Research collaboration

Accelerating progress through collective effort

Collectively, the VCCC alliance is Australia’s largest and highest impact cancer research program; members share a common goal and a commitment to work together, delivering cutting-edge cancer research.

Collaboration is a hallmark of our programs and the thread that underpins the very nature of the alliance. Yet it is not an outcome in itself. The past year has evidenced the benefits of collaboration in the scale, speed, efficacy and scope of efforts to tackle areas of need and opportunity.

Boosting immunotherapy

Researchers and PhD students from Peter MacCallum Cancer Centre, the University of Melbourne, the Walter and Eliza Hall Institute, Austin Health/Olivia Newton-John Cancer Research Institute, the Royal Children’s Hospital and the Murdoch Children’s Research Institute are now working side-by-side in the Centre for Cancer Immunotherapy on level 13 of the VCCC building.

60 researchers, 6 institutions, 1 centreOfficially opened by the Victorian Health Minister in July 2019, this collaborative environment has been structured to encourage and enable multi-partner, multi-site immunotherapy research projects that will fast track promising immunotherapy research into active clinical trials. Under the guidance of the centre’s Director, Professor Joe Trapani, there are already 60 researchers working in this unique space. The Centre for Cancer Immunotherapy is a partnership between the VCCC, Peter MacCallum Cancer Centre and the University of Melbourne.

Collaborative results

VCCC Research & Education Lead (R&E Lead) for Genitourinary cancers, Associate Professor Niall Corcoran of the Royal Melbourne Hospital and University of Melbourne brought together a new combination of investigators from five VCCC member organisations and six cancer research disciplines.

The research proposal, (PRECEPT - PRostatE CancEr Prognosis and Treatment) leveraged VCCC programs, including Regional Oncology, to extend one of the proposed clinical trials to regional Victoria and harnessed the VCCC’s strong relationships with its consumer advisory groups. The proposal received $4 million from the Movember Foundation and Australian Government to examine prostate cancer prognosis and treatment, including ground-breaking new tests to identify which patients are most at risk of progressing to more advanced disease and which patients will likely respond best to different treatments.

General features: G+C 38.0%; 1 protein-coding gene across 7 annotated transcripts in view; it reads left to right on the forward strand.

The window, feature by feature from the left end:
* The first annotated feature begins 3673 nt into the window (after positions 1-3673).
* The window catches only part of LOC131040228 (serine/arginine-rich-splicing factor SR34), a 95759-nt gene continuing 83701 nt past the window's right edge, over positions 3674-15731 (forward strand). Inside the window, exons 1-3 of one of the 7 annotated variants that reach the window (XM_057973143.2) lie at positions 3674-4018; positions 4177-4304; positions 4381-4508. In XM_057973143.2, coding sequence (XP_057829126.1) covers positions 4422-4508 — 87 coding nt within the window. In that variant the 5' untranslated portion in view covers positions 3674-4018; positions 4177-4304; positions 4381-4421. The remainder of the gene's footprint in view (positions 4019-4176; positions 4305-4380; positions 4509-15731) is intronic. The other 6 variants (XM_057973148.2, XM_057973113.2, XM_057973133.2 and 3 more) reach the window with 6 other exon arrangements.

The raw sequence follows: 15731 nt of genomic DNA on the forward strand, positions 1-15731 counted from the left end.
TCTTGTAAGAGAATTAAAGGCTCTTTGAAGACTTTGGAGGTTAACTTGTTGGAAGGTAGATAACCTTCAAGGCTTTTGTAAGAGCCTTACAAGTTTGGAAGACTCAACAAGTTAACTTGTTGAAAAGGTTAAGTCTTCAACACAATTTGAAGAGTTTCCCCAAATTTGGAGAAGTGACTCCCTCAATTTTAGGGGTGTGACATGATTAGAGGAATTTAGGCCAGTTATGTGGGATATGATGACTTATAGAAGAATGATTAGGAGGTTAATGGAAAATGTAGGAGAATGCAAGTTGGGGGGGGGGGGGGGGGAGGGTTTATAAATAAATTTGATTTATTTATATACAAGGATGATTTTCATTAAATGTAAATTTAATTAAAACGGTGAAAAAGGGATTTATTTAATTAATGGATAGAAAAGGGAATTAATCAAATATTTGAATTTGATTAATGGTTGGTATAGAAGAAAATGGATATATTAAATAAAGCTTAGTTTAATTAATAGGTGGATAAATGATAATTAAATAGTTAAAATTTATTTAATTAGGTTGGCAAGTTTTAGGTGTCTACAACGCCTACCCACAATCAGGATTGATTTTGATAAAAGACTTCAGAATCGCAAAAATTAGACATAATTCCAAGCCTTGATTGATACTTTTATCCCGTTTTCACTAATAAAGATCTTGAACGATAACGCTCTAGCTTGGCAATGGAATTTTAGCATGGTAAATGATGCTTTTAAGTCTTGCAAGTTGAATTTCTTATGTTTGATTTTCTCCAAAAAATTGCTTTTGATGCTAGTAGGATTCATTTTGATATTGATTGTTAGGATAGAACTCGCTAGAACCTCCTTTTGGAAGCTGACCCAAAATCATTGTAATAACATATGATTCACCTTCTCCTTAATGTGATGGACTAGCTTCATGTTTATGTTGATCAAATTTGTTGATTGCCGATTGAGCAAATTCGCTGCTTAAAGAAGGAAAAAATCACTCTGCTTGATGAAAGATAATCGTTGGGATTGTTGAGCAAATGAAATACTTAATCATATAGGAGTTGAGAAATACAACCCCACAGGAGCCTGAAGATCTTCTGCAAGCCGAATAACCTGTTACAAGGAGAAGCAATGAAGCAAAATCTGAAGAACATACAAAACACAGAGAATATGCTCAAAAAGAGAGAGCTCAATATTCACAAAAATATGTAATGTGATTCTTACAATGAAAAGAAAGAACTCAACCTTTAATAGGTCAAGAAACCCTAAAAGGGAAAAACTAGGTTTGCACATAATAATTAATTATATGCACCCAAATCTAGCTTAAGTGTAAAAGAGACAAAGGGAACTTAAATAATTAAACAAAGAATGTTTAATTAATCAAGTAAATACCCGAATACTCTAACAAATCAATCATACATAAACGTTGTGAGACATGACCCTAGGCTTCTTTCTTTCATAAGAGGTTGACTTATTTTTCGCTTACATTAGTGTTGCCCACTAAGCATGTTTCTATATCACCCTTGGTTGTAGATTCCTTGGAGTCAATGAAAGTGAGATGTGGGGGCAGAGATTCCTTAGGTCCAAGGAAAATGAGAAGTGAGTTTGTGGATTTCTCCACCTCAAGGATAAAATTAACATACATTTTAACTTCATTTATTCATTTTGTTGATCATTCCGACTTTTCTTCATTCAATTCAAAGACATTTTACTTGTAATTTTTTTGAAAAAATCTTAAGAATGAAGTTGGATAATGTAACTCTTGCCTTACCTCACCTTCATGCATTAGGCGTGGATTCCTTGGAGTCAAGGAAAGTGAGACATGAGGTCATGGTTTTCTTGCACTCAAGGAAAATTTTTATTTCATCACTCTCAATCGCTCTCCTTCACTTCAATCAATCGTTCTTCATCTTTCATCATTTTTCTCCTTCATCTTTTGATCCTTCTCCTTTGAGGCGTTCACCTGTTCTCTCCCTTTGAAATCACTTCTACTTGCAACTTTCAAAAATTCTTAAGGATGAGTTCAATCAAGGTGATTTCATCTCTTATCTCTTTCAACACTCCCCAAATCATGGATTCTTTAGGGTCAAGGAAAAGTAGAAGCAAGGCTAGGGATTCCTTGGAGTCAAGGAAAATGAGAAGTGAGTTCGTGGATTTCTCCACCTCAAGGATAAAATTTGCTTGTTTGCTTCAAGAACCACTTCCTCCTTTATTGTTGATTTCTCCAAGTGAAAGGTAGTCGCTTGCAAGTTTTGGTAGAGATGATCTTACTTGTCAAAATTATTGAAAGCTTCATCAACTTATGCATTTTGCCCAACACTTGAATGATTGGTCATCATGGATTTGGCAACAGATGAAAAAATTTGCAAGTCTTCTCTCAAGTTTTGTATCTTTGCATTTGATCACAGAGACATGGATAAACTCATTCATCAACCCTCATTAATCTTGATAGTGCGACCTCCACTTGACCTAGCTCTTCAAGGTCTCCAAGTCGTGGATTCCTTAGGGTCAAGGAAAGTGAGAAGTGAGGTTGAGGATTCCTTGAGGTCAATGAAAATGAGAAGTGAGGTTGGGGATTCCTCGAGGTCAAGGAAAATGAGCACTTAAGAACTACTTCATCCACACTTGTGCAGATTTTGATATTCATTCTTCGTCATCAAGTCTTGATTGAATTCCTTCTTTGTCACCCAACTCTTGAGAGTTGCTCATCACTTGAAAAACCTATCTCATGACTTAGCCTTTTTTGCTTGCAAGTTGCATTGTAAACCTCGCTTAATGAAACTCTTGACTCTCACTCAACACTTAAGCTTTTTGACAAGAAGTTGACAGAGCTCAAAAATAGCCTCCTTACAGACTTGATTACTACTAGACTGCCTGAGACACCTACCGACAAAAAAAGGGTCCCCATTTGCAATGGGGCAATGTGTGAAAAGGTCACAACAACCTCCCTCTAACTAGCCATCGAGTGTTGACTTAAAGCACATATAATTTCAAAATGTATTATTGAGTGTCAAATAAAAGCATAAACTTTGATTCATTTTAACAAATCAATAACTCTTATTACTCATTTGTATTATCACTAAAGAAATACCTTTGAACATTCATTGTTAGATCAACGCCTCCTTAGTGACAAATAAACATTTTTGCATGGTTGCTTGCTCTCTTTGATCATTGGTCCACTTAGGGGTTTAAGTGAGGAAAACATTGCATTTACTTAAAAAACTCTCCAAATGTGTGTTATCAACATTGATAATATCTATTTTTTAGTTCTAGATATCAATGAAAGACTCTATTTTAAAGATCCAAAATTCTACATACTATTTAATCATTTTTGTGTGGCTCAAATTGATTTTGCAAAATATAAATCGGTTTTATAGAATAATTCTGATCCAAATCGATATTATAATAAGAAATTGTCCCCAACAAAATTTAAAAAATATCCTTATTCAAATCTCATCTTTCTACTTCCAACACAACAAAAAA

Co-design in action

Working with patients and carers, as well as professionals in psycho-oncology, supportive care, cancer education and palliative care, the VCCC Building Connectivity Program has provided support mechanisms to accelerate innovation through working groups and capacity building initiatives.

Researchers, clinicians, psycho-oncologists and a radiologist from the Peter MacCallum Cancer Centre, University of Melbourne, Royal Children’s Hospital, Murdoch Children’s Research Institute and Western Health will develop initiatives to gain a better understanding of integrating patient-reported outcomes into routine care, generate end-of-treatment roadmaps to assist patient support, and design an accessible, meaningful palliative care education module.

Supporting these initiatives will make substantive impacts on the patient journey with patient contribution. Best practice is accomplished through consolidation and resource sharing amongst VCCC alliance members, our collaboration partners, patients and people affected by cancer.

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